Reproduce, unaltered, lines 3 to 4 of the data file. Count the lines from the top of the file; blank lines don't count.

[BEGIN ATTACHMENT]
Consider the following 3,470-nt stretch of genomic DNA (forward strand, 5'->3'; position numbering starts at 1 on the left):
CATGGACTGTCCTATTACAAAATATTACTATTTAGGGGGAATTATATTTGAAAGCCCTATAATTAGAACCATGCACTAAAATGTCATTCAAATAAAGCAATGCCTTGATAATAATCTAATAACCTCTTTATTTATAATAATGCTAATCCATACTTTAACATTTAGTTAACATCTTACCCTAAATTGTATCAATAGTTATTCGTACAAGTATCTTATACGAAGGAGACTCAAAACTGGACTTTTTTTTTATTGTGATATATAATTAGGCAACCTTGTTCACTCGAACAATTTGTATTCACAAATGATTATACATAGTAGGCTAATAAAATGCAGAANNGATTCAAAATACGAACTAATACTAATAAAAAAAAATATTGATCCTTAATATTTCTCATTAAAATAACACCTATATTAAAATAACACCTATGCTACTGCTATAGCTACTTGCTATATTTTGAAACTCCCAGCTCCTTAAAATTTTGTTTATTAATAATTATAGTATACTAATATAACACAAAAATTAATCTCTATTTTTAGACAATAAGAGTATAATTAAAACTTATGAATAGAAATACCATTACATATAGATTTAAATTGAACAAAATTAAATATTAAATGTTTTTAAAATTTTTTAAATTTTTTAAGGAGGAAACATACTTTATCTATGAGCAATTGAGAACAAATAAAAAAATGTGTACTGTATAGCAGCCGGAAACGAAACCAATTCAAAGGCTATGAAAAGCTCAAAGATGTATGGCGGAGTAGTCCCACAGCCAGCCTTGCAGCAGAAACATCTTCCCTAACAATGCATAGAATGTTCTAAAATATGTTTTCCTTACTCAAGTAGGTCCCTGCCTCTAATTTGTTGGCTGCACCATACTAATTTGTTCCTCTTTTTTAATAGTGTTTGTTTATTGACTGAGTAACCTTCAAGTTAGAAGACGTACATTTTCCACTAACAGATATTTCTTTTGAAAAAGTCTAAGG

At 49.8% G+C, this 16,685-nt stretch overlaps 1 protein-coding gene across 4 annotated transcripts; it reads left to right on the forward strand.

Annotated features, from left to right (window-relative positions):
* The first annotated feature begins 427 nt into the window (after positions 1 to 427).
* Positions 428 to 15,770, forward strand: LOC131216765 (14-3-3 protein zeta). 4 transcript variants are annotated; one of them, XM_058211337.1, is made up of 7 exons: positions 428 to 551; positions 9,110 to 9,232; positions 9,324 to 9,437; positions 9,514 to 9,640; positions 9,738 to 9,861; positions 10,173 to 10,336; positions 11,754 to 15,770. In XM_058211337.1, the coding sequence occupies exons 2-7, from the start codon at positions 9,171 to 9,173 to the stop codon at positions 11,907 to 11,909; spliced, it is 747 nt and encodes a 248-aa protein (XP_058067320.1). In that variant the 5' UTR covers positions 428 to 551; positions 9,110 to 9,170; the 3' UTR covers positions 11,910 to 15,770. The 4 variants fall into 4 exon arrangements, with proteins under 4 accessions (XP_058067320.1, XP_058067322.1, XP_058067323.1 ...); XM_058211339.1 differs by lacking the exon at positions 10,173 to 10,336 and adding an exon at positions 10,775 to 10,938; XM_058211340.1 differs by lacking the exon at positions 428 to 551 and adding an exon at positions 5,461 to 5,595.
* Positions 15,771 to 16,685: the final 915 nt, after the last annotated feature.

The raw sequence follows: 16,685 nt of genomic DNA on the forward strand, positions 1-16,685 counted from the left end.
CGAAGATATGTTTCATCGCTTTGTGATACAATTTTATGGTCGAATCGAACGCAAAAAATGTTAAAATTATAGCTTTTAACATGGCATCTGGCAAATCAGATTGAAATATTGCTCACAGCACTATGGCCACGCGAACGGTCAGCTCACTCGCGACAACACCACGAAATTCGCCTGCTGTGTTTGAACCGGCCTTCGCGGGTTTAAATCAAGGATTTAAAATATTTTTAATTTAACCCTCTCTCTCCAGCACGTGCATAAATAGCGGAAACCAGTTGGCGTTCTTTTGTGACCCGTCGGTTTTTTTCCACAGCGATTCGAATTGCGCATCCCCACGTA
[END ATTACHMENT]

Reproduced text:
At 49.8% G+C, this 16,685-nt stretch overlaps 1 protein-coding gene across 4 annotated transcripts; it reads left to right on the forward strand.

Annotated features, from left to right (window-relative positions):